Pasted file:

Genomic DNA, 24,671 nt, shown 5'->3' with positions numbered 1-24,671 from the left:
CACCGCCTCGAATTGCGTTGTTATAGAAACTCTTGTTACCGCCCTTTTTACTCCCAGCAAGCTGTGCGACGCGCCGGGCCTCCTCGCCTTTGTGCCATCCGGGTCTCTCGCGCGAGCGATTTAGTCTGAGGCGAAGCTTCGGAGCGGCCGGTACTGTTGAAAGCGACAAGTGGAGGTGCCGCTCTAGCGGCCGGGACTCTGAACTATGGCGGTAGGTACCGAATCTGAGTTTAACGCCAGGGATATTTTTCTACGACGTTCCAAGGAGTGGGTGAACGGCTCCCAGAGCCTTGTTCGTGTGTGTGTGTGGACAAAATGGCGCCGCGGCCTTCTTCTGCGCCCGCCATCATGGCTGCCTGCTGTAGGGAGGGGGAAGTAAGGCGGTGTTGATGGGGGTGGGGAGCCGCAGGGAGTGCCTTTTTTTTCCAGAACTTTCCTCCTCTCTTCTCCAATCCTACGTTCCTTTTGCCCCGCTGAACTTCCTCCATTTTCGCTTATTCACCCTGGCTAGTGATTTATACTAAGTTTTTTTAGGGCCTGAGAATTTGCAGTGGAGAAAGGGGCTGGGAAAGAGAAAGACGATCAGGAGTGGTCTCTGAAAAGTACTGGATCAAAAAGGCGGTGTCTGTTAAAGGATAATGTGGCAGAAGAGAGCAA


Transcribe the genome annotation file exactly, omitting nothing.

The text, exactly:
Genomic DNA, 24,671 nt, shown 5'->3' with positions numbered 1-24,671 from the left:
CACCGCCTCGAATTGCGTTGTTATAGAAACTCTTGTTACCGCCCTTTTTACTCCCAGCAAGCTGTGCGACGCGCCGGGCCTCCTCGCCTTTGTGCCATCCGGGTCTCTCGCGCGAGCGATTTAGTCTGAGGCGAAGCTTCGGAGCGGCCGGTACTGTTGAAAGCGACAAGTGGAGGTGCCGCTCTAGCGGCCGGGACTCTGAACTATGGCGGTAGGTACCGAATCTGAGTTTAACGCCAGGGATATTTTTCTACGACGTTCCAAGGAGTGGGTGAACGGCTCCCAGAGCCTTGTTCGTGTGTGTGTGTGGACAAAATGGCGCCGCGGCCTTCTTCTGCGCCCGCCATCATGGCTGCCTGCTGTAGGGAGGGGGAAGTAAGGCGGTGTTGATGGGGGTGGGGAGCCGCAGGGAGTGCCTTTTTTTTCCAGAACTTTCCTCCTCTCTTCTCCAATCCTACGTTCCTTTTGCCCCGCTGAACTTCCTCCATTTTCGCTTATTCACCCTGGCTAGTGATTTATACTAAGTTTTTTTAGGGCCTGAGAATTTGCAGTGGAGAAAGGGGCTGGGAAAGAGAAAGACGATCAGGAGTGGTCTCTGAAAAGTACTGGATCAAAAAGGCGGTGTCTGTTAAAGGATAATGTGGCAGAAGAGAGCAA